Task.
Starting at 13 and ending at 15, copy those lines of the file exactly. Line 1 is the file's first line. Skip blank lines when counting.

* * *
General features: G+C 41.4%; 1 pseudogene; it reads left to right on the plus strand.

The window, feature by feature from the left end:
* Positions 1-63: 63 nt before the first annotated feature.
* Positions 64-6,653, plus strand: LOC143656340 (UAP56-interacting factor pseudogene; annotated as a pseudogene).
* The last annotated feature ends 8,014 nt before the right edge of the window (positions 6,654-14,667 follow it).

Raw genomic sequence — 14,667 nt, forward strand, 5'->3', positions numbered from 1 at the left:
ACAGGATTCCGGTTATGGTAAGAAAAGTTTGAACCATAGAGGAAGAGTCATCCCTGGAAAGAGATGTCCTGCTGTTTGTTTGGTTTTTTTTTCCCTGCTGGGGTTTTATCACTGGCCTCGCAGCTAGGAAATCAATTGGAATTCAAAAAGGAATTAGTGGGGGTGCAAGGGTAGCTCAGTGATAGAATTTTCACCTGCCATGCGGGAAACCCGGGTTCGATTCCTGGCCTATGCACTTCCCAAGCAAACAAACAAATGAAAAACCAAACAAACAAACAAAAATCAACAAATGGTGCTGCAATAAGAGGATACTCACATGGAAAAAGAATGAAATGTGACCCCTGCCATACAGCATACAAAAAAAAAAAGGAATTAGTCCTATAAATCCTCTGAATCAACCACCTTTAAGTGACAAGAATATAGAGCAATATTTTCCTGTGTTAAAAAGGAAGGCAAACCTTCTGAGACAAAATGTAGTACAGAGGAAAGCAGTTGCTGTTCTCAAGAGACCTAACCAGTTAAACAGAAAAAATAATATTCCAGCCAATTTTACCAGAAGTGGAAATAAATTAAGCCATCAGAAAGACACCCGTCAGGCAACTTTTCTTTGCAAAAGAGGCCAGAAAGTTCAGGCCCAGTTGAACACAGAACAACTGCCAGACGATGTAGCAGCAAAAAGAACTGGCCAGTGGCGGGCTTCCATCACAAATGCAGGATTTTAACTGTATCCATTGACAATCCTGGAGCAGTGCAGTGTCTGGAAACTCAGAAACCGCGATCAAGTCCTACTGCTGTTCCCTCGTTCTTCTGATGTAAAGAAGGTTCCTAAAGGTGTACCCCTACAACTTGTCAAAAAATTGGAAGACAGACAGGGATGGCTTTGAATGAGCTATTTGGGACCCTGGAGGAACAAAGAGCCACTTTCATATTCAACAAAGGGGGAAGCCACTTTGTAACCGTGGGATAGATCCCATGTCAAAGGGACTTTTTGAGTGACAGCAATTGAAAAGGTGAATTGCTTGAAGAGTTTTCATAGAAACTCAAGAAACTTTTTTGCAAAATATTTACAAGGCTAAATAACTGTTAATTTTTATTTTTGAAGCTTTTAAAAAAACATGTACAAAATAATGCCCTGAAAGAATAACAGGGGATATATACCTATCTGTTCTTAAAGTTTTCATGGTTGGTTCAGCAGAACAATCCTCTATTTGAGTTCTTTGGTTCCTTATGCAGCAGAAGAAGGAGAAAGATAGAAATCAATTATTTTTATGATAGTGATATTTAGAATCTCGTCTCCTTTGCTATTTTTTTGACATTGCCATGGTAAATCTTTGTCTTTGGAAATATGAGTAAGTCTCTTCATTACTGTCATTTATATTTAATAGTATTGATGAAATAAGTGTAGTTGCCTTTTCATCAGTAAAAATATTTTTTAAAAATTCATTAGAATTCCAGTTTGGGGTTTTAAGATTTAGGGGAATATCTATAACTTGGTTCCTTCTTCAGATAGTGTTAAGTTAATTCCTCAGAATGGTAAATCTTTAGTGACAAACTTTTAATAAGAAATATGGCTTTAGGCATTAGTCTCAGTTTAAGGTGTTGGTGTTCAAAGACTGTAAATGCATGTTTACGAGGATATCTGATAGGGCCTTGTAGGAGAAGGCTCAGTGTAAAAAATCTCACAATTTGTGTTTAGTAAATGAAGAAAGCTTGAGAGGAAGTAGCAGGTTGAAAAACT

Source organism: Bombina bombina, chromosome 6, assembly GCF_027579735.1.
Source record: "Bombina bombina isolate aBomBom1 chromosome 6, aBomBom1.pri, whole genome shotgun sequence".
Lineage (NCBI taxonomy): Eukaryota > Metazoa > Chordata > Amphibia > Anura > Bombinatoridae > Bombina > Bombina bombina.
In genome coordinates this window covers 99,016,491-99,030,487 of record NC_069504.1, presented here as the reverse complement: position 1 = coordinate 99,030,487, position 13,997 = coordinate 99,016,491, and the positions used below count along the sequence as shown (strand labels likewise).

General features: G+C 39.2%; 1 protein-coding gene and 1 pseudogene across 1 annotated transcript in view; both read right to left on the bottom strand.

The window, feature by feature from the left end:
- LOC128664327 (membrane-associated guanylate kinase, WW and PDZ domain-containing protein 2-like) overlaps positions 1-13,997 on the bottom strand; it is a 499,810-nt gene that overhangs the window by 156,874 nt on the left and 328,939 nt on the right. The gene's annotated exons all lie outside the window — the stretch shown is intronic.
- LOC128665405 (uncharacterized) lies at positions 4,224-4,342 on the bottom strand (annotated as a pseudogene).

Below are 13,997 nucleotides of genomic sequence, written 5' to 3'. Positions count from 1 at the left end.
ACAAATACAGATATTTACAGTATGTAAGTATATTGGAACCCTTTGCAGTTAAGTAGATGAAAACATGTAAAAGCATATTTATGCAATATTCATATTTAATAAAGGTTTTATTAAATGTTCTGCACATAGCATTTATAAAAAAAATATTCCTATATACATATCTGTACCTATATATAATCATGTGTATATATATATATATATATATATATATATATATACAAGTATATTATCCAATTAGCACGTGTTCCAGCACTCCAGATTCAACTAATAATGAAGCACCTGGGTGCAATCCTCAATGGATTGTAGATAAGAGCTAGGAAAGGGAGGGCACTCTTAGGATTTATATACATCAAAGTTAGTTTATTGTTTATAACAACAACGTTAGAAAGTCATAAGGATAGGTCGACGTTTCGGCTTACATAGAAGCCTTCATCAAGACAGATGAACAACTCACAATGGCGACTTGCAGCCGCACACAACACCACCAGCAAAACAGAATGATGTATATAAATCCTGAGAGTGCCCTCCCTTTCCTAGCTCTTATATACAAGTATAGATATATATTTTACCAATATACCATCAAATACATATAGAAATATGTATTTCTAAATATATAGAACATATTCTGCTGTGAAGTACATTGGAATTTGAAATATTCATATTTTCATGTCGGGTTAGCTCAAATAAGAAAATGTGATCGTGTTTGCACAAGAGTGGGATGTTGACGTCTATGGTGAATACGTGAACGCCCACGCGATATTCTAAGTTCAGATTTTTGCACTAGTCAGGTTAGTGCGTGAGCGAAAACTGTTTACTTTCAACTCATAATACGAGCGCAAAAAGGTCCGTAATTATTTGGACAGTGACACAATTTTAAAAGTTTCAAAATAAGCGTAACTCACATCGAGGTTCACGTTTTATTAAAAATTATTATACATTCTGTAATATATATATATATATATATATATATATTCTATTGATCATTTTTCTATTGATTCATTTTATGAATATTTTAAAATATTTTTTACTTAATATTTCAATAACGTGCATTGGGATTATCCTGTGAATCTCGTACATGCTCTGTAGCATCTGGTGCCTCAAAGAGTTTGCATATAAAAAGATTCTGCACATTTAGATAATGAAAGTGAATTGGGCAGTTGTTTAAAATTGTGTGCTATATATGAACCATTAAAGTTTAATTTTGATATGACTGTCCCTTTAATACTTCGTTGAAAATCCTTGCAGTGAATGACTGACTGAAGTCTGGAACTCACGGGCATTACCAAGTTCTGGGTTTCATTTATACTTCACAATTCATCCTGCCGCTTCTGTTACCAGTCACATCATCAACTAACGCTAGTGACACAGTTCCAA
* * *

The window, feature by feature from the left end:
- LOC128664327 (membrane-associated guanylate kinase, WW and PDZ domain-containing protein 2-like) overlaps positions 1-13,997 on the bottom strand; it is a 499,810-nt gene that overhangs the window by 156,874 nt on the left and 328,939 nt on the right. The gene's annotated exons all lie outside the window — the stretch shown is intronic.
- LOC128665405 (uncharacterized) lies at positions 4,224-4,342 on the bottom strand (annotated as a pseudogene).